By Melvyn Howe, Press Association
Friday, 27 February, 2009
A college principal, who may be a danger to others after receiving intensive radiation treatment, is believed to be on the run in Ireland after failing to appear in Britain on child pornography charges.
A court in London was told that Thomas Leopold, 42, could harm anyone he comes into contact with because he was given large doses of radiation for a thyroid condition and his levels of radioactivity could be dangerous to others.
The lecturer jumped bail to board an overnight ferry to Ireland under the noses of British police earlier this month.
"This is not a joke," Judge John Price said as he issued an arrest warrant. "Please warn officers that when he is arrested, he might be radioactive."
Mr Leopold is thought to have been given radioactive liquid iodine to treat his ailment. The radiation eventually fades but patients can still pass it on through urine, saliva and sweat.
Mr Leopold, who is head of a tutorial college in Harrow, Middlesex, is accused of downloading indecent images of children in 2006.
His trial had been listed for hearing on 9 February but only four days earlier he was questioned by a Special Branch officer as he attempted to board a ferry in Fishguard in Wales.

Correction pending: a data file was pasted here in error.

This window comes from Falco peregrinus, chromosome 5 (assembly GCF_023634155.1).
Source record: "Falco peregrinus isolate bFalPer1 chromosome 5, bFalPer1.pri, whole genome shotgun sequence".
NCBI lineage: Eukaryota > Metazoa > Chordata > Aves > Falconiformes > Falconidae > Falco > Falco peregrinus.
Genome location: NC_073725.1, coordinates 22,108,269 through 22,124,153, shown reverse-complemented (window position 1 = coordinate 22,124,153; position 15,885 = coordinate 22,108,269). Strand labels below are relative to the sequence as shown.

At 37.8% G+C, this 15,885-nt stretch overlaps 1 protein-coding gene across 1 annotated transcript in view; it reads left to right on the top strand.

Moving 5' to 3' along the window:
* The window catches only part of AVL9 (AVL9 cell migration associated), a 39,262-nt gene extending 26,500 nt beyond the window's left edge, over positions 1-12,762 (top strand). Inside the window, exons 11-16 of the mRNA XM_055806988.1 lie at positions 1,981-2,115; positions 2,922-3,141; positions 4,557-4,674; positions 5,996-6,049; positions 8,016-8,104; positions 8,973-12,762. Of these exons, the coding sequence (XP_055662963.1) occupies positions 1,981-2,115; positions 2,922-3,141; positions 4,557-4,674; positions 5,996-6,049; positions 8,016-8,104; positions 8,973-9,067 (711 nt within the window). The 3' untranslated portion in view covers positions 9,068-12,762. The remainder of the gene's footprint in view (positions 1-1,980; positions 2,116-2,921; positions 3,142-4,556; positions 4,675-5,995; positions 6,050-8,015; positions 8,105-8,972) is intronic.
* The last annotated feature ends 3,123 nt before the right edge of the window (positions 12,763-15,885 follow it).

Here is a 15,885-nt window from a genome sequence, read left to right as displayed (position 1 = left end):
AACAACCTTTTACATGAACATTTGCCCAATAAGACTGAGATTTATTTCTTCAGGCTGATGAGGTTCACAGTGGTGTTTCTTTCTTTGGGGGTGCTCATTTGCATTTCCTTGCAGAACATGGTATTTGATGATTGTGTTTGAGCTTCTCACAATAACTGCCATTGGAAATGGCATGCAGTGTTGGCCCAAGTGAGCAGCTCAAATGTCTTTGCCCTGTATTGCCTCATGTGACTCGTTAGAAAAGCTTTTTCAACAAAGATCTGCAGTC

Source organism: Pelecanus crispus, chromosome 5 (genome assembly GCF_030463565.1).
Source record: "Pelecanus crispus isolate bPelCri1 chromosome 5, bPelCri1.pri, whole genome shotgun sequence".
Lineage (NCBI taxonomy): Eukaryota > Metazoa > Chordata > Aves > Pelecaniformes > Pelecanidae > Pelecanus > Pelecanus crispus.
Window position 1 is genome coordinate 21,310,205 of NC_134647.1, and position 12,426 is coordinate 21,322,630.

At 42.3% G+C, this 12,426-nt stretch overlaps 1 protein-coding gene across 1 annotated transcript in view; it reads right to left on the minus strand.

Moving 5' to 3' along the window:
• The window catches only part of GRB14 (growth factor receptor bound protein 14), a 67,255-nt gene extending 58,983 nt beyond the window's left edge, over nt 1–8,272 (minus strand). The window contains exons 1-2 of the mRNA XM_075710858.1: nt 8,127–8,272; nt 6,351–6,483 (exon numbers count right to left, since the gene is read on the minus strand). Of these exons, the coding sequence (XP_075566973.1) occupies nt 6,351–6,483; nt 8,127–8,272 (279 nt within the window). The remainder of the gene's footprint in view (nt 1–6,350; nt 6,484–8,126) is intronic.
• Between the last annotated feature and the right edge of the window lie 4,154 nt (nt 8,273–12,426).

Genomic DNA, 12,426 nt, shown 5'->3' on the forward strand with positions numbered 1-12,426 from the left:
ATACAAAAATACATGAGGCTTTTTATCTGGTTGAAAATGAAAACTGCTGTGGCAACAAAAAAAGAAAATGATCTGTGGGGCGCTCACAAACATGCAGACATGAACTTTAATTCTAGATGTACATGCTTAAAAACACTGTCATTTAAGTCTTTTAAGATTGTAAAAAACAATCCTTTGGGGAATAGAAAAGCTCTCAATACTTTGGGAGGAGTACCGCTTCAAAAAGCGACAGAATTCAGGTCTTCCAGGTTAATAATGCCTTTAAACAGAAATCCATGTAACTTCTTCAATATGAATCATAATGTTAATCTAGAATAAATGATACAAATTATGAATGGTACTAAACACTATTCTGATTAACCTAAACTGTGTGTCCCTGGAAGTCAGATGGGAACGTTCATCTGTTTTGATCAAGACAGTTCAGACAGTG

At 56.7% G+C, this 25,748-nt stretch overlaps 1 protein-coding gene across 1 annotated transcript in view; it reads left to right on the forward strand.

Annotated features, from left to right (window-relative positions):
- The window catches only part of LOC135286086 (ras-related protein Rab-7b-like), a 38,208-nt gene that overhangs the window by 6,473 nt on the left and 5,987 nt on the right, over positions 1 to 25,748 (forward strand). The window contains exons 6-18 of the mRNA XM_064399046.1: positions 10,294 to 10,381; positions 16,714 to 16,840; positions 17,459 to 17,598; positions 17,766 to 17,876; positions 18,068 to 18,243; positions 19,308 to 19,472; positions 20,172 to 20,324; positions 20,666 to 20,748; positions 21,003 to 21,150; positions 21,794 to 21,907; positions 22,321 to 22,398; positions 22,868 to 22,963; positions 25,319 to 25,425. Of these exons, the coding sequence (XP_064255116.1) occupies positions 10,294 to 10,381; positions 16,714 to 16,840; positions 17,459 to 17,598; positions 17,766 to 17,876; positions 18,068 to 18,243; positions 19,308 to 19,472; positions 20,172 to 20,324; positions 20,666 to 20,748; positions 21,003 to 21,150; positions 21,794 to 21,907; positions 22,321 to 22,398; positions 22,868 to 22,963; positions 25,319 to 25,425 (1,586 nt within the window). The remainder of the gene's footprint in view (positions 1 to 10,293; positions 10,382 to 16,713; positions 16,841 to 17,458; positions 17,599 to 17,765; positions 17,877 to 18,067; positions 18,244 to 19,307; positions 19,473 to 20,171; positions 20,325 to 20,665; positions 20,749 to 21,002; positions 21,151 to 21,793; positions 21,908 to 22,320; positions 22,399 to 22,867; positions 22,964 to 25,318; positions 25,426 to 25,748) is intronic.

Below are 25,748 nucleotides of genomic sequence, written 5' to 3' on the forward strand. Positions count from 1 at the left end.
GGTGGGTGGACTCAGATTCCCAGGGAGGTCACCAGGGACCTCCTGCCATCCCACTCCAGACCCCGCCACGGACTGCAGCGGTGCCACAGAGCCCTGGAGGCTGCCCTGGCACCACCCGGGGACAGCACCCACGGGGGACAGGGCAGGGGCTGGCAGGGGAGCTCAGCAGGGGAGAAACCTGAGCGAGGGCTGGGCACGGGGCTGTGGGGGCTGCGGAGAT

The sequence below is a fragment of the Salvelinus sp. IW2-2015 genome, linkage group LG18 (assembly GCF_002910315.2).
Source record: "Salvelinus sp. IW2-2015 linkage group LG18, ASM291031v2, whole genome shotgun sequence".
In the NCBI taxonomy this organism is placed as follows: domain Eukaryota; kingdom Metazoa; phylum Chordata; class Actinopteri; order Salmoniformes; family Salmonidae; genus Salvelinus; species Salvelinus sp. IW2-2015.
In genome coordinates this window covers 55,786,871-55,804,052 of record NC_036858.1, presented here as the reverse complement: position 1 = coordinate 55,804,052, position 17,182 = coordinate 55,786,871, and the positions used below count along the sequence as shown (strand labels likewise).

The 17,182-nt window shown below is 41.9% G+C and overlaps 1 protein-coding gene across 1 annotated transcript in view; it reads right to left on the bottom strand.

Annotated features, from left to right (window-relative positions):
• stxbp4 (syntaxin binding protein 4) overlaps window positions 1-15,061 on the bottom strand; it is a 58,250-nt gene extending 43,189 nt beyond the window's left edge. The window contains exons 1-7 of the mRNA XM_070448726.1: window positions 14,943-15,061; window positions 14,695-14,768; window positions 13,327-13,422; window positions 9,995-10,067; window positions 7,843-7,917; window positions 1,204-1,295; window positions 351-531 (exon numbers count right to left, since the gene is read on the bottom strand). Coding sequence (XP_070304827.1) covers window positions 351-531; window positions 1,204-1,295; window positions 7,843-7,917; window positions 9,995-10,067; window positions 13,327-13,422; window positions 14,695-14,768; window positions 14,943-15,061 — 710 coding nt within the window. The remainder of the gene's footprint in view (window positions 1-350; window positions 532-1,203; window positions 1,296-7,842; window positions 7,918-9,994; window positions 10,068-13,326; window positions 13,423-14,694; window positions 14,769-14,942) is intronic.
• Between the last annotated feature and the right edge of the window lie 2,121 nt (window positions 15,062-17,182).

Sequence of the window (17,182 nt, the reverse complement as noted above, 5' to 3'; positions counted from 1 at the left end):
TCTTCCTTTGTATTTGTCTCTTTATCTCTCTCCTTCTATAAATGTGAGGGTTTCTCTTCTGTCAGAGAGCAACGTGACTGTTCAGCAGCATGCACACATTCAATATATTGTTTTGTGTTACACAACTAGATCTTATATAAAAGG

"He told the officer his bail condition had been varied, enabling him to make the journey to visit his mother," prosecuting attorney Nick Mather told Southwark Crown Court.
Mr Leopold was then waved on to the ferry bound for Rosslare and has not been seen since. It is understood that when he showed his radiation card, he was permitted to stay in his own car as the ferry travelled across the Irish sea.
"He is in chronic poor health," defending attorney Jeannie Mackie told the court.
"His doctor confirmed that he is dangerous, in terms of radioactivity, for a period of six weeks after treatment and he had treatment on February 3.
Mr Leopold, from Hammersmith in west London, denies five counts of making indecent images of children and one of possessing 87 such images on or before April 2006.
When he failed to turn up at a previous hearing, he told authorities he was in Ireland looking after his sick mother.
This article is taken from the Belfast Telegraph